Illustration of a lock and a beta cell

Mild age-related diabetes (MARD) happens more often in older people and typically starts later in life. With time, the key factory is not as productive, and the locks become stubborn. People with MARD find it tricky to manage their blood sugar, but it usually doesn’t lead to severe complications.

Among the different subtypes of diabetes, MARD is the most common .

Unique locks, varied keys

While efforts have been made to classify diabetes subtypes, new subtypes are still being identified, making proper clinical assessment and treatment plans challenging.

In Canada, unique cases of Type 2 diabetes were identified in Indigenous children from Northern Manitoba and Northwestern Ontario by Dr. Heather Dean and colleagues in the 1980s and 90s. Despite initial skepticism from the scientific community, which typically associated Type 2 diabetes with adults rather than children, clinical teams persisted in identifying this as a distinct subtype of Type 2 diabetes, called childhood-onset Type 2 diabetes.

Read more: Indigenous community research partnerships can help address health inequities

Childhood-onset Type 2 diabetes is on the rise across Canada, but disproportionately affects Indigenous youth. It is undoubtedly linked to the intergenerational trauma associated with colonization in these communities . While many factors are likely involved, recent studies have discovered that exposure of a fetus to Type 2 diabetes during pregnancy increases the risk that the baby will develop diabetes later in life .

Acknowledging this distinct subtype of Type 2 diabetes in First Nations communities has led to the implementation of a community-based health action plan aimed at addressing the unique challenges faced by Indigenous Peoples. It is hoped that partnered research between communities and researchers will continue to help us understand childhood-onset Type 2 diabetes and how to effectively prevent and treat it.

A mosaic of conditions

Illustration of different subtypes of Type 2 diabetes

Type 2 diabetes is not uniform; it’s a mosaic of conditions, each with its own characteristics. Since diabetes presents so uniquely in every patient, even categorizing into subtypes does not guarantee how the disease will evolve . However, understanding these subtypes is a good starting point to help doctors create personalized plans for people living with the condition.

While Indigenous communities, lower-income households and individuals living with obesity already face a higher risk of developing Type 2 diabetes than the general population, tailored solutions may offer hope for better management. This emphasizes the urgent need for more precise assessments of diabetes subtypes to help customize therapeutic strategies and management strategies. This will improve care for all patients, including those from vulnerable and understudied populations.

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Hypothesis and theory article, type 2 diabetes mellitus: a pathophysiologic perspective.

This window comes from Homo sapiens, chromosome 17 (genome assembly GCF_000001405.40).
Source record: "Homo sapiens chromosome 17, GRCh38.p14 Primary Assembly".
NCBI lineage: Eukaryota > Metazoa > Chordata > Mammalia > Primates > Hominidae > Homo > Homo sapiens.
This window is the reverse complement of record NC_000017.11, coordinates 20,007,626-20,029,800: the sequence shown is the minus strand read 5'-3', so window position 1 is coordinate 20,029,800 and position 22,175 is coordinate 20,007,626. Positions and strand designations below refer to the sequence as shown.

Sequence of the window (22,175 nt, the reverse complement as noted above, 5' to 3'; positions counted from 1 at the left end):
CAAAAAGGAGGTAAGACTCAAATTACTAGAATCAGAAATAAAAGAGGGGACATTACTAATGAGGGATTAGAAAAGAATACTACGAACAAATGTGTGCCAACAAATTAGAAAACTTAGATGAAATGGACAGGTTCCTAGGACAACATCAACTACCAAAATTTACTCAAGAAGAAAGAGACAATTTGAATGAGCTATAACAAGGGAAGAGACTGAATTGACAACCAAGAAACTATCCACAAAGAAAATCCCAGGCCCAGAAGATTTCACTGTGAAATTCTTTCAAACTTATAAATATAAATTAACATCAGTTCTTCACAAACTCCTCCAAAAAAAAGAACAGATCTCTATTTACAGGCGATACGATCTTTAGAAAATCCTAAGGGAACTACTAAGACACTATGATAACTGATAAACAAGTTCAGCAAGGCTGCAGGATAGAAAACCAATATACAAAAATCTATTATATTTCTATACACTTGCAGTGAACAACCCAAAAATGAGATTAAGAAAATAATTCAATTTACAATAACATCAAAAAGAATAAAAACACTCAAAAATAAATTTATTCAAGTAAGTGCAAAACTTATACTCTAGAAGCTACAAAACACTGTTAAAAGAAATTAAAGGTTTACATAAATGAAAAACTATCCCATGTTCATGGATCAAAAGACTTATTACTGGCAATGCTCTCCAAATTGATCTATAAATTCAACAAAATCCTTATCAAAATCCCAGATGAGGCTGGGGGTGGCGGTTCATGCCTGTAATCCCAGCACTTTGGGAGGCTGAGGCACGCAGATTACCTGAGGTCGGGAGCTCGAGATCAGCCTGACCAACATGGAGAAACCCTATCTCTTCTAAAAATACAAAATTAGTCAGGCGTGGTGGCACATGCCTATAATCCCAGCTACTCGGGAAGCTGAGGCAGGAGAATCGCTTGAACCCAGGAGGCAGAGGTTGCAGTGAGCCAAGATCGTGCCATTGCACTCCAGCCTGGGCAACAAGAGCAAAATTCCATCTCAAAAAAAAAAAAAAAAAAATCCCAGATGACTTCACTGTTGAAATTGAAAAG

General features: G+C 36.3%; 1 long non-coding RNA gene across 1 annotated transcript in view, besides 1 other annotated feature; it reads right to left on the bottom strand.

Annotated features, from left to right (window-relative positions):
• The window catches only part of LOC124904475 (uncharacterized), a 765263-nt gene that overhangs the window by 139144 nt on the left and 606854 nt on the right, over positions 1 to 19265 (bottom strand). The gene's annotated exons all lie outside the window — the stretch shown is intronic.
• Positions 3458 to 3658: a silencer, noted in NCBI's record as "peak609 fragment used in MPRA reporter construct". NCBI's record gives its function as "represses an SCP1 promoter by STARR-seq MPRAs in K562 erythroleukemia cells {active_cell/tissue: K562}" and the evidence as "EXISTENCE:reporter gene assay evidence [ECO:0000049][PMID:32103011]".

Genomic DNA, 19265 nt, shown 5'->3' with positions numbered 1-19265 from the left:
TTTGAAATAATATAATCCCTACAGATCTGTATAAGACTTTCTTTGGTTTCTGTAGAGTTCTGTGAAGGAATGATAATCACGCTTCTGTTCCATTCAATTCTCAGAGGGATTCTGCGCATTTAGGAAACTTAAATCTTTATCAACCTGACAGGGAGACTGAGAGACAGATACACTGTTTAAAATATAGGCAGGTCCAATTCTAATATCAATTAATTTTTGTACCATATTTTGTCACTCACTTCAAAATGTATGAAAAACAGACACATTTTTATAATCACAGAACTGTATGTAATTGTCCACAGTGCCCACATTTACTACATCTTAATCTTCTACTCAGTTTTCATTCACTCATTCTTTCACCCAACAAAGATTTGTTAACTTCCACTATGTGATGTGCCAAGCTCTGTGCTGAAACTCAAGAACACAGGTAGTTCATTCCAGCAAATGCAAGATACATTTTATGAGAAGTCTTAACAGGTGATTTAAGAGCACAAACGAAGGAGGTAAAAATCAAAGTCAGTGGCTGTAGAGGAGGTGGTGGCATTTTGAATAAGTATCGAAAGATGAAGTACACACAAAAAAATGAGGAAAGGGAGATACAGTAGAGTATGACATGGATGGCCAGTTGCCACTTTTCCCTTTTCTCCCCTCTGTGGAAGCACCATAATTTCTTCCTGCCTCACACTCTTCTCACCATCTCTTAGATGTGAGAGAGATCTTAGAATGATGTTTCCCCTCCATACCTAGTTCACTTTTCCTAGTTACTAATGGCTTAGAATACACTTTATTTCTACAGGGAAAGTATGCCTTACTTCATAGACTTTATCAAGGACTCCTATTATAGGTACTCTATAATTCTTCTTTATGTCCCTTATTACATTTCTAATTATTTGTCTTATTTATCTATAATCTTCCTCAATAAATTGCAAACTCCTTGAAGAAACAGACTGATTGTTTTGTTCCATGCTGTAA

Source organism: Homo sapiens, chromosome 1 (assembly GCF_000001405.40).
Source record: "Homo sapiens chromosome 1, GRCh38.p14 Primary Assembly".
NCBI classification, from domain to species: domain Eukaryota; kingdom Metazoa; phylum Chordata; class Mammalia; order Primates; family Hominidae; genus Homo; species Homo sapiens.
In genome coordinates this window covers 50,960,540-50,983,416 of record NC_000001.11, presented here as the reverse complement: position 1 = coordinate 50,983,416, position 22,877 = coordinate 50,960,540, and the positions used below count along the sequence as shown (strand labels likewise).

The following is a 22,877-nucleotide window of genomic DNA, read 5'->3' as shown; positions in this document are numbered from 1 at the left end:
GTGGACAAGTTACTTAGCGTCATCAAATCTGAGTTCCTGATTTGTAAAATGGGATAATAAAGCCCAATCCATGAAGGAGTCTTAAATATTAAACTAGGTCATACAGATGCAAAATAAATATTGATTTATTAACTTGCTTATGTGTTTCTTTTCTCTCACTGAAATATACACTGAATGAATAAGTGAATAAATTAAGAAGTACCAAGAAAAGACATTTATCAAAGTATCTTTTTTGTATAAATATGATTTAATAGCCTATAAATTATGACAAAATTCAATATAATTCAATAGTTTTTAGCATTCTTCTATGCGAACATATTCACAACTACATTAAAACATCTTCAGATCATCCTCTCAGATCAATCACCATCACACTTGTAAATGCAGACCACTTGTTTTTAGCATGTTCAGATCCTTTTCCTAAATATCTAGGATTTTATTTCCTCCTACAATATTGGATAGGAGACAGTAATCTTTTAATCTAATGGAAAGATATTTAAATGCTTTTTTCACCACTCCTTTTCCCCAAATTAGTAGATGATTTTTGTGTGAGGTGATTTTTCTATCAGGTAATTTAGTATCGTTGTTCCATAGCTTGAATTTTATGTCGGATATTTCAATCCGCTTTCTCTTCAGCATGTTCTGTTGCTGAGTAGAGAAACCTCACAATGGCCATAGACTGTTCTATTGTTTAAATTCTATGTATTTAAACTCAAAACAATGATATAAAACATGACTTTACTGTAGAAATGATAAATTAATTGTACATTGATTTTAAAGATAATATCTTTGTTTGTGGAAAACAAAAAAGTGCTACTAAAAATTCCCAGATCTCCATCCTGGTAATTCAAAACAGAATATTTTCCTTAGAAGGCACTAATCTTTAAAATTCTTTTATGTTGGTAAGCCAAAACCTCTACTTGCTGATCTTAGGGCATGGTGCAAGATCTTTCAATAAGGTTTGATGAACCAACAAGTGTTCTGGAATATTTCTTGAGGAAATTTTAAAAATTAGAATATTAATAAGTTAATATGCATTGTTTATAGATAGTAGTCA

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  • Department of Medicine, Duke University, Durham, NC, United States

Type 2 Diabetes Mellitus (T2DM) is characterized by chronically elevated blood glucose (hyperglycemia) and elevated blood insulin (hyperinsulinemia). When the blood glucose concentration is 100 milligrams/deciliter the bloodstream of an average adult contains about 5–10 grams of glucose. Carbohydrate-restricted diets have been used effectively to treat obesity and T2DM for over 100 years, and their effectiveness may simply be due to lowering the dietary contribution to glucose and insulin levels, which then leads to improvements in hyperglycemia and hyperinsulinemia. Treatments for T2DM that lead to improvements in glycemic control and reductions in blood insulin levels are sensible based on this pathophysiologic perspective. In this article, a pathophysiological argument for using carbohydrate restriction to treat T2DM will be made.

Introduction

Type 2 Diabetes Mellitus (T2DM) is characterized by a persistently elevated blood glucose, or an elevation of blood glucose after a meal containing carbohydrate ( 1 ) ( Table 1 ). Unlike Type 1 Diabetes which is characterized by a deficiency of insulin, most individuals affected by T2DM have elevated insulin levels (fasting and/or post glucose ingestion), unless there has been beta cell failure ( 2 , 3 ). The term “insulin resistance” (IR) has been used to explain why the glucose levels remain elevated even though there is no deficiency of insulin ( 3 , 4 ). Attempts to determine the etiology of IR have involved detailed examinations of molecular and intracellular pathways, with attribution of cause to fatty acid flux, but the root cause has been elusive to experts ( 5 – 7 ).

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Table 1 . Definition of type 2 diabetes mellitus.

How Much Glucose Is in the Blood?